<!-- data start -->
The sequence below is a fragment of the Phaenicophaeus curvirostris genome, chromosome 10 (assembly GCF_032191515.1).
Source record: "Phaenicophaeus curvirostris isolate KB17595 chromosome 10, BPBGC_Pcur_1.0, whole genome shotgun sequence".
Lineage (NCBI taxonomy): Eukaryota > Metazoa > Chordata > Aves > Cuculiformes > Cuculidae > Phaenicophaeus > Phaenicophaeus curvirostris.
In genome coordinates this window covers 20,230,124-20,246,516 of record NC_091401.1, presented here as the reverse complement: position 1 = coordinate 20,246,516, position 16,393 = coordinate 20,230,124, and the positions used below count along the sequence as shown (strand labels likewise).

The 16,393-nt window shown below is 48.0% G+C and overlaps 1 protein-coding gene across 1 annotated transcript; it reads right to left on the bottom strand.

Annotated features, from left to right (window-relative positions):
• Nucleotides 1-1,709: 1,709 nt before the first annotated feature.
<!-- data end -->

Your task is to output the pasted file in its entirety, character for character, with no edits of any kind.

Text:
The sequence below is a fragment of the Phaenicophaeus curvirostris genome, chromosome 10 (assembly GCF_032191515.1).
Source record: "Phaenicophaeus curvirostris isolate KB17595 chromosome 10, BPBGC_Pcur_1.0, whole genome shotgun sequence".
Lineage (NCBI taxonomy): Eukaryota > Metazoa > Chordata > Aves > Cuculiformes > Cuculidae > Phaenicophaeus > Phaenicophaeus curvirostris.
In genome coordinates this window covers 20,230,124-20,246,516 of record NC_091401.1, presented here as the reverse complement: position 1 = coordinate 20,246,516, position 16,393 = coordinate 20,230,124, and the positions used below count along the sequence as shown (strand labels likewise).

The 16,393-nt window shown below is 48.0% G+C and overlaps 1 protein-coding gene across 1 annotated transcript; it reads right to left on the bottom strand.

Annotated features, from left to right (window-relative positions):
• Nucleotides 1-1,709: 1,709 nt before the first annotated feature.